Dysprosium (Dy) – Periodic Table [Element Information & More]

dysprosium element periodic table

Dysprosium element (Dy) is in period 6 of a periodic table. Dysprosium is in the f-block and it is classified as a lanthanide on the periodic table.

There is a lot more information related to dysprosium which is mentioned in the Information Table given below.

So let’s dive right into it!

Table of contents

Dysprosium Element (Information Table)

The important data related to dysprosium element is given in the table below.

Appearance of dysprosiumGray white metallic appearance
Atomic number of dysprosium66
Symbol of dysprosiumDy
Atomic mass of dysprosium162.50 u
Protons, Neutrons & Electrons in dysprosiumProtons: 66, Neutrons: 97, Electrons: 66
State of dysprosium (at STP)Solid
Period number of dysprosium in periodic table6
Block of dysprosium in periodic tablef-block
Category of dysprosiumInner transition metals
Bohr model or Electrons per shell or Electrons arrangement in dysprosium2, 8, 18, 28, 8, 2
Electron configuration of dysprosium[Xe] 4f10 6s2
Orbital diagram of dysprosiumorbital diagram of Dysprosium
Atomic radius of dysprosium (van der Waals radius)229 picometers
Density of dysprosium8.55 g/cm3
1st ionization energy of dysprosium5.939 eV
Main isotope of dysprosium164Dy
Melting point of dysprosium1680 K or 1407 °C or 2565 °F
Boiling point of dysprosium2840 K or 2562 °C or 4653 °F
Crystal structure of dysprosiumHexagonal Close Packing (HCP)
Discovery of dysprosiumBy Lecoq de Boisbaudran in 1886

Also see: Interactive Periodic Table (It has rotating bohr models as well as many other details of all the 118 elements in a single periodic table).

Dysprosium element in Periodic table

The Dysprosium element (Dy) has the atomic number 66 and is located in period 6. Dysprosium is a metal and it is classified as a lanthanide group element.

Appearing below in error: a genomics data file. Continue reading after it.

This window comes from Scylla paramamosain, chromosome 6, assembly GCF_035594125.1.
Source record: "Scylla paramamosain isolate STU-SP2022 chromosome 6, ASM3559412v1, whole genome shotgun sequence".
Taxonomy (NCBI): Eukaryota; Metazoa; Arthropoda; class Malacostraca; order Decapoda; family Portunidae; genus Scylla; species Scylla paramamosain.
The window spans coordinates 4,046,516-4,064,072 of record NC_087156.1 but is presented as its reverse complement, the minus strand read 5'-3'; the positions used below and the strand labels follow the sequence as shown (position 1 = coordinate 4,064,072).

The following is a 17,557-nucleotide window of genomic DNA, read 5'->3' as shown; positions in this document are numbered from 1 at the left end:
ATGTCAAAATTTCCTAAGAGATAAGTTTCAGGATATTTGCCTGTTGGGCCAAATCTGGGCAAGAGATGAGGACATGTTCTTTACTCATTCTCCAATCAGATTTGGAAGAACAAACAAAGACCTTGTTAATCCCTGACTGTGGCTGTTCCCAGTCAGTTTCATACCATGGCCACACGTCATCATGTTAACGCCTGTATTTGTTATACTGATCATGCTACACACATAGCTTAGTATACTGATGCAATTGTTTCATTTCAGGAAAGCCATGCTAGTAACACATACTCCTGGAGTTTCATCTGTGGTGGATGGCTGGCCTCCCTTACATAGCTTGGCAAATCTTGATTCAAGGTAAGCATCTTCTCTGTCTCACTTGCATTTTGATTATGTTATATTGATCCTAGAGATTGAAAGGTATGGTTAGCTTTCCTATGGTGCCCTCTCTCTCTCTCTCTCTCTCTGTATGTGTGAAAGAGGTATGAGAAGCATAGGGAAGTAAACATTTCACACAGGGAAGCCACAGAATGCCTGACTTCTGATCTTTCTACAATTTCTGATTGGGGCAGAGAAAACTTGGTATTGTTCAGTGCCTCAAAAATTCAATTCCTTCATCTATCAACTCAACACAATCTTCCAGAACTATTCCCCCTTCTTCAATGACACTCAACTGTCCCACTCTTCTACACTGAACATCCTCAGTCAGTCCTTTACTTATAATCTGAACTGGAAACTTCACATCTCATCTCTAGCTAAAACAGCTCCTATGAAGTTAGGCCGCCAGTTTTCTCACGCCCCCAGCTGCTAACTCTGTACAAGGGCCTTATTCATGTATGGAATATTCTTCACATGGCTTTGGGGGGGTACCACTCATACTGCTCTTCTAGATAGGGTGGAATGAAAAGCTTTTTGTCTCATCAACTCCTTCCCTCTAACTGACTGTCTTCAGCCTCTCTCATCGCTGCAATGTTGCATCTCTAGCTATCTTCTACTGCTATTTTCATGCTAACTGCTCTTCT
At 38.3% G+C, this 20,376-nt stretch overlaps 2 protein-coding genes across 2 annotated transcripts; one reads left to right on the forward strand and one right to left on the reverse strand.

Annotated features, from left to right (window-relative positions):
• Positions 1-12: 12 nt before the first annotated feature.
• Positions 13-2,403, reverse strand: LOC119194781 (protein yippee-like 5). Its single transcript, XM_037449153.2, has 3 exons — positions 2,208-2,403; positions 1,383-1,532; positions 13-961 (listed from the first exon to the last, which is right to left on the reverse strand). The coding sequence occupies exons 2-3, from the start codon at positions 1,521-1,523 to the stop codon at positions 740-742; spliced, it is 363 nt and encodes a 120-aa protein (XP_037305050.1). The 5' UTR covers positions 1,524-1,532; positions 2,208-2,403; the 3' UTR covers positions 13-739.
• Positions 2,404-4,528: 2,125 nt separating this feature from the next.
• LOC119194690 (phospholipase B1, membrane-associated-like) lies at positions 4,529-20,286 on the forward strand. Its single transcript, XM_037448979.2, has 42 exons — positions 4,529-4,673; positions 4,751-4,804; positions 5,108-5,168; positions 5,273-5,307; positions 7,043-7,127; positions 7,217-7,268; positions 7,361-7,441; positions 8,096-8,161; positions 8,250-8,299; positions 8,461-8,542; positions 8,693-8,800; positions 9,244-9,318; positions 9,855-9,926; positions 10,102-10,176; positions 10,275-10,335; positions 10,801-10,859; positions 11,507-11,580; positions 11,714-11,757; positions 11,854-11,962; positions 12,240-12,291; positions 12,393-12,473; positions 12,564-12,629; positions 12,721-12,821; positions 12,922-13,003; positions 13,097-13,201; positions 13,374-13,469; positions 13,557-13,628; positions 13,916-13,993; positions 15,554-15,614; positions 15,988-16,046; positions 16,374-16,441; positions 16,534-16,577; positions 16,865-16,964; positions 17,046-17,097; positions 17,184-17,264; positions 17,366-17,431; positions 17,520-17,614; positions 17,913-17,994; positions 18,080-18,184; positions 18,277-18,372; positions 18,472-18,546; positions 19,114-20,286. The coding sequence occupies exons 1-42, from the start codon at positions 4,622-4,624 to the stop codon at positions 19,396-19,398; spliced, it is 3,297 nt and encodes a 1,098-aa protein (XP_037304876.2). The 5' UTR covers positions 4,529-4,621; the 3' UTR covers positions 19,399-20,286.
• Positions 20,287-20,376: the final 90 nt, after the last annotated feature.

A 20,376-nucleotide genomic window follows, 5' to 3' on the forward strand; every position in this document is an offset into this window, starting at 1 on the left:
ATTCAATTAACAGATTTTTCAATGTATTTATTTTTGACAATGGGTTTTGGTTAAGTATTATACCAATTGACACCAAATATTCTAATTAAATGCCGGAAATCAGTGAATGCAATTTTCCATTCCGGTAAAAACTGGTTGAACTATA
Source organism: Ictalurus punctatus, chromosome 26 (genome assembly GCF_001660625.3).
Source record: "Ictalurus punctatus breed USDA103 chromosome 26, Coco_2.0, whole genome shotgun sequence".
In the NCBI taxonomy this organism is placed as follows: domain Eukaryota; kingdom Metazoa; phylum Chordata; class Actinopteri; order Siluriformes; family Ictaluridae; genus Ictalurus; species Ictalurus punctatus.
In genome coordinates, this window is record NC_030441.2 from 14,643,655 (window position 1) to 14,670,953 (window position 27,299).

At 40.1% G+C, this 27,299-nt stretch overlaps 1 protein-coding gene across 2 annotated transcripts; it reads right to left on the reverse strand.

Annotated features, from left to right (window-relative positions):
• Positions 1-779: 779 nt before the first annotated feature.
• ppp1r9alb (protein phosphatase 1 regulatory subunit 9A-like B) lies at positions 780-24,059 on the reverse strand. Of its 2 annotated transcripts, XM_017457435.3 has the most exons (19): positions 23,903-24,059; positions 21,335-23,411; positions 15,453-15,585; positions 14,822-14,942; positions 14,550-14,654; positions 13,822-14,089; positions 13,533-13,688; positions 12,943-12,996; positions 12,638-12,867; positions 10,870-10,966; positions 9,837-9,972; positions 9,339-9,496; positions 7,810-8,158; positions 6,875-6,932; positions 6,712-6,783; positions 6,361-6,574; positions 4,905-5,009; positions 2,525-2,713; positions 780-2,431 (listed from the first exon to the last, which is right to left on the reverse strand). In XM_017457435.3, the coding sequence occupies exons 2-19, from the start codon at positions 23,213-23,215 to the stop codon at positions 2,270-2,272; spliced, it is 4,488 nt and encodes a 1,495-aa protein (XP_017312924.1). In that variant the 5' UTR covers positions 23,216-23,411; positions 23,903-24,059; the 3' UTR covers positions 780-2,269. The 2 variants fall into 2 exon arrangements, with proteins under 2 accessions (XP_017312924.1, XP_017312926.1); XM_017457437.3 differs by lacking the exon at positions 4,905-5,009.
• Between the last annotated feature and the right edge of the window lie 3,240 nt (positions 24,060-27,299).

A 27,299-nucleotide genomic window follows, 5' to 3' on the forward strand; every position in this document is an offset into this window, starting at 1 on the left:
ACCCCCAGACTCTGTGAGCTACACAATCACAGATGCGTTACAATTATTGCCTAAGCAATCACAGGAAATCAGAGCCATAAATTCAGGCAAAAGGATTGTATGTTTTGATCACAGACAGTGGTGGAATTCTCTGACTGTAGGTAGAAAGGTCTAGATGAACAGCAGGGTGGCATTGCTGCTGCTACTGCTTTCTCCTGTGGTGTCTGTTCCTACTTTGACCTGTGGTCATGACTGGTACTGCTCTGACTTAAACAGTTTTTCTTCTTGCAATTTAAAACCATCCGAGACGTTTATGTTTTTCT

Click on above elements in the periodic table to see their information.

Facts about dysprosium

Here are a few interesting facts about the dysprosium element.

  1. Lecoq de Boisbaudran discovered dysprosium in the year 1886.
  2. The name dysprosium was given from the Greek word “dysprositos” (which means “difficult to get at”).
  3. Dysprosium is not available from one place on the earth. But it is evenly spread on the earth.
  4. The earth’s crust contains about 6 ppm (by weight) of dysprosium.
  5. Monazite and bastnaesite are the most common minerals of dysprosium.

Properties of dysprosium

Here is a list of some physical properties and chemical properties of dysprosium.

Physical properties of dysprosium

  • Dysprosium has a gray white metallic appearance.
  • Dysprosium is soft and it can be cut with a knife too.
  • There are many isotopes of dysprosium, but out of those isotopes the most abundant is 164Dy.
  • The crystal structure of dysprosium is HCP.
  • Dysprosium has a density of 8.55 g/cm3 and its atomic mass is 162.50 amu.
  • The melting point and boiling of dysprosium is 1680 K and 2840 K respectively.

Chemical properties of dysprosium

  • Pure dysprosium starts tarnishing when it is kept open in the air.
  • Dysprosium is a reactive element and it is always found with other compounds in the earth’s crust.